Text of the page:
Raise your hand if you’ve ever said any of these: “My motivation for working out is my kids. I want to have more energy to chase them around. I want to set a good example for them. My motivation for working out is my partner. I want them to see how confident I am as I take control of my health.”
There is absolutely NOTHING wrong with any of those reasons for being healthy, nothing at all. I love that my kids watch me work out and then pretend to “be mommy” whilst lifting weights or doing yoga. I love that I have more stamina when we’re playing to run around with them, and more stamina to run up and down the stairs when my kids need things from me (or are killing each other on another floor and I need to get there real quick.)
But if I said that these were my number one reasons for working out, I’d be lying. As much as setting a good example for my kids is necessary, being healthy because I want to be is even more necessary. Being healthy because I am worth it is even more necessary. Being healthy because I am my own person who deserves to live a full life is even more necessary. If I weren’t in a relationship and didn’t have children, would I feel that taking care of my body was less important? I hope not.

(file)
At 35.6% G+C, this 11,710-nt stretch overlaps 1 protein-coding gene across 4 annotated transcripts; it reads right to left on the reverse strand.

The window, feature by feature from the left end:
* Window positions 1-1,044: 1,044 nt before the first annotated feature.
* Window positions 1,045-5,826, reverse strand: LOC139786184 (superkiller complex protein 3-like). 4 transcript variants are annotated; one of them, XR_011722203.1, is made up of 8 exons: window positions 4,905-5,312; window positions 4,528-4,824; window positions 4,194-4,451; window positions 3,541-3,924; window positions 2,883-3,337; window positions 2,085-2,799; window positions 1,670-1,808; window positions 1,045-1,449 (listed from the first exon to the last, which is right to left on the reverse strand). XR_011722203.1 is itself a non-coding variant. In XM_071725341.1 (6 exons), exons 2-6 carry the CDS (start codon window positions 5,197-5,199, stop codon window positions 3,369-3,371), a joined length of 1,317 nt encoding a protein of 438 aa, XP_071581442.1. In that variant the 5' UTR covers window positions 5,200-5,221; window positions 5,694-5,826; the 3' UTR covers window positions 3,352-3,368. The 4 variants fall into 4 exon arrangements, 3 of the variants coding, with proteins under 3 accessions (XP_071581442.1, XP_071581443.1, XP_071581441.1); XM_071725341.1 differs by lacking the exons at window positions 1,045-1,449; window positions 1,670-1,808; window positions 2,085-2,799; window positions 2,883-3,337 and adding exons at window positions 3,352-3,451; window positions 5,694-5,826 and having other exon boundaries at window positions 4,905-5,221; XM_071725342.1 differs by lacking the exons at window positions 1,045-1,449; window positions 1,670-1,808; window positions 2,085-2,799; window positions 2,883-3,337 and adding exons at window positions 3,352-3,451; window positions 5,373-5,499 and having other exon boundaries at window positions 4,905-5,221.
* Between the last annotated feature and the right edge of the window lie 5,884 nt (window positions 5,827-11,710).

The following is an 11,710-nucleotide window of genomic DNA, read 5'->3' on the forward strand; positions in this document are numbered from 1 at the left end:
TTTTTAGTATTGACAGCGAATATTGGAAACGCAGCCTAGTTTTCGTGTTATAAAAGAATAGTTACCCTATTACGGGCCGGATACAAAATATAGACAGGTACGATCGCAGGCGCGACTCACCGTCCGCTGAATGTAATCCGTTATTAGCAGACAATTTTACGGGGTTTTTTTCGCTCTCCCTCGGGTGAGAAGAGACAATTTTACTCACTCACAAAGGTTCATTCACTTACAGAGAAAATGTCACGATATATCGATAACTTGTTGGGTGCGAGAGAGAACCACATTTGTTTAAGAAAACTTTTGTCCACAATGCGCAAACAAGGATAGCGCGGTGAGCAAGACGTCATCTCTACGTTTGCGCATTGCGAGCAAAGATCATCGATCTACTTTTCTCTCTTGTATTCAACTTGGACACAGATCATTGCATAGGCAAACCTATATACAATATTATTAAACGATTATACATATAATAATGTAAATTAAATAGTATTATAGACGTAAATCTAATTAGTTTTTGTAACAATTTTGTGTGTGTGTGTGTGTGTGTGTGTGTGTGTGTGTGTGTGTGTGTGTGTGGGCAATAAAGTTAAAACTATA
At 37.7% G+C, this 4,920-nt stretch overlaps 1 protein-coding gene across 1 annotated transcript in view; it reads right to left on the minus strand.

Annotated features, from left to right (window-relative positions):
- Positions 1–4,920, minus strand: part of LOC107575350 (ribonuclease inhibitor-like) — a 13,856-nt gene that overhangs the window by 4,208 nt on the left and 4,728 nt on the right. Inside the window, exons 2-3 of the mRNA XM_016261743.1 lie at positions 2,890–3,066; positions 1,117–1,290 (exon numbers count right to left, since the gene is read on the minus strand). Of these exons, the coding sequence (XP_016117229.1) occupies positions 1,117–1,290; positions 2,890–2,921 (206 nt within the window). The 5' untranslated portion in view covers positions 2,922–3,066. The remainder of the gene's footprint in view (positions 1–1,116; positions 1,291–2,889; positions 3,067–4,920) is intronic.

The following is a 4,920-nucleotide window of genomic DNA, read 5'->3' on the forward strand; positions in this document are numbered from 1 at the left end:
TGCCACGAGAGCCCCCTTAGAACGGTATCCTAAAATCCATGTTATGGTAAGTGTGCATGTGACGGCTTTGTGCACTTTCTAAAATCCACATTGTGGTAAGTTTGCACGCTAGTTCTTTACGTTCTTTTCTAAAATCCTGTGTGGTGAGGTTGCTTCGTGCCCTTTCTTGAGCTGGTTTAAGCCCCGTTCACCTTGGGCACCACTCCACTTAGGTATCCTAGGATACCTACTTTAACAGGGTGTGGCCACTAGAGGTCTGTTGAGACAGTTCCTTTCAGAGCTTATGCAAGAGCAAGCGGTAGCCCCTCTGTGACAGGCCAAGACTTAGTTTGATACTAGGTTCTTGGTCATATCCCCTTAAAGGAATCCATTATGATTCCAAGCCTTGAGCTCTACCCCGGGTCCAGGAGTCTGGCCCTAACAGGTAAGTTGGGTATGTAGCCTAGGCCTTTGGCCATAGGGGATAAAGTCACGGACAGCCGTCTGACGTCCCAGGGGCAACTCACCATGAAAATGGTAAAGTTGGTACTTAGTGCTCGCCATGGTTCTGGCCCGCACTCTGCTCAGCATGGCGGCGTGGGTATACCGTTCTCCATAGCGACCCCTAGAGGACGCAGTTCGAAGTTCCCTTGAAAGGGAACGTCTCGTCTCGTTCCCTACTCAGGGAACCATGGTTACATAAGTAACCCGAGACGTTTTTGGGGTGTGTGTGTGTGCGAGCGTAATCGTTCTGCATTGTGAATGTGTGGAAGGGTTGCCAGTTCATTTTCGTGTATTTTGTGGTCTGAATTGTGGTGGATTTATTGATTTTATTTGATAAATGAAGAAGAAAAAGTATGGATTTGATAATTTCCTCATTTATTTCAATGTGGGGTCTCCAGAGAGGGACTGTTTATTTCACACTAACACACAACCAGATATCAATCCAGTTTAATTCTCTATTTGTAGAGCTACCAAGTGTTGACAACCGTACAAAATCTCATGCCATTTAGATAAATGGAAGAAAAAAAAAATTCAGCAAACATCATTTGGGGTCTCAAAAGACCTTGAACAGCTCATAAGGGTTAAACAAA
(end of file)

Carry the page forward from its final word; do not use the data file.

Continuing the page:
In a culture where mothers are constantly expected to put our own needs last, and women are often looked at as selfish if we demand time for ourselves, it’s no better time to stop giving all of our loved ones credit for our healthy behavior, and put the credit where it belongs. You are the one physically taking those steps, lifting those weights, pushing your body beyond what it’s comfortable doing, so why not show the world how much you value yourself by crediting no one else but you?